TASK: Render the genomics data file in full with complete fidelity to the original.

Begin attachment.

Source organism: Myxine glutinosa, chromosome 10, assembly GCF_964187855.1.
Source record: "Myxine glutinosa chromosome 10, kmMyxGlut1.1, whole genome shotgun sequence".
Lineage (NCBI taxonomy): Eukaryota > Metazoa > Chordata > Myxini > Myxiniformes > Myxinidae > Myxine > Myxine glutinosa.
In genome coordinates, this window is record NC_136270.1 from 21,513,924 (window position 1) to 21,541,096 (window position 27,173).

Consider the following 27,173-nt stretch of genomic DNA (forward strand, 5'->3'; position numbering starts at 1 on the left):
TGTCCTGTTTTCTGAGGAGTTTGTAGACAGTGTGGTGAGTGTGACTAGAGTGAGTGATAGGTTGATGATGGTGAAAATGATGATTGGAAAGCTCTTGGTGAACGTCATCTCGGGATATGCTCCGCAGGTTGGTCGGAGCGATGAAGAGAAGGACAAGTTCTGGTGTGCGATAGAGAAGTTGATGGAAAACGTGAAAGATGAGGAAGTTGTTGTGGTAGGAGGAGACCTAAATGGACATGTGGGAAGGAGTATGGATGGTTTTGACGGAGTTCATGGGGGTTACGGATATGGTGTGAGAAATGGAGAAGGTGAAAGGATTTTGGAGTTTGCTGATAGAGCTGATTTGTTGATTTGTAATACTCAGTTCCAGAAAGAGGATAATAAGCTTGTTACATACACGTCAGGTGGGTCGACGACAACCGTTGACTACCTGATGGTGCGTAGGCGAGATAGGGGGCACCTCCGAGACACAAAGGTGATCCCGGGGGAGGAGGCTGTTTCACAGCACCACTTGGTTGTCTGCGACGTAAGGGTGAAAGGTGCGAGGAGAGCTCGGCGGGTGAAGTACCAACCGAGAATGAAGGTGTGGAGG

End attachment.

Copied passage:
Source organism: Myxine glutinosa, chromosome 10, assembly GCF_964187855.1.
Source record: "Myxine glutinosa chromosome 10, kmMyxGlut1.1, whole genome shotgun sequence".
Lineage (NCBI taxonomy): Eukaryota > Metazoa > Chordata > Myxini > Myxiniformes > Myxinidae > Myxine > Myxine glutinosa.
In genome coordinates, this window is record NC_136270.1 from 21,513,924 (window position 1) to 21,541,096 (window position 27,173).

Consider the following 27,173-nt stretch of genomic DNA (forward strand, 5'->3'; position numbering starts at 1 on the left):
TGTCCTGTTTTCTGAGGAGTTTGTAGACAGTGTGGTGAGTGTGACTAGAGTGAGTGATAGGTTGATGATGGTGAAAATGATGATTGGAAAGCTCTTGGTGAACGTCATCTCGGGATATGCTCCGCAGGTTGGTCGGAGCGATGAAGAGAAGGACAAGTTCTGGTGTGCGATAGAGAAGTTGATGGAAAACGTGAAAGATGAGGAAGTTGTTGTGGTAGGAGGAGACCTAAATGGACATGTGGGAAGGAGTATGGATGGTTTTGACGGAGTTCATGGGGGTTACGGATATGGTGTGAGAAATGGAGAAGGTGAAAGGATTTTGGAGTTTGCTGATAGAGCTGATTTGTTGATTTGTAATACTCAGTTCCAGAAAGAGGATAATAAGCTTGTTACATACACGTCAGGTGGGTCGACGACAACCGTTGACTACCTGATGGTGCGTAGGCGAGATAGGGGGCACCTCCGAGACACAAAGGTGATCCCGGGGGAGGAGGCTGTTTCACAGCACCACTTGGTTGTCTGCGACGTAAGGGTGAAAGGTGCGAGGAGAGCTCGGCGGGTGAAGTACCAACCGAGAATGAAGGTGTGGAGG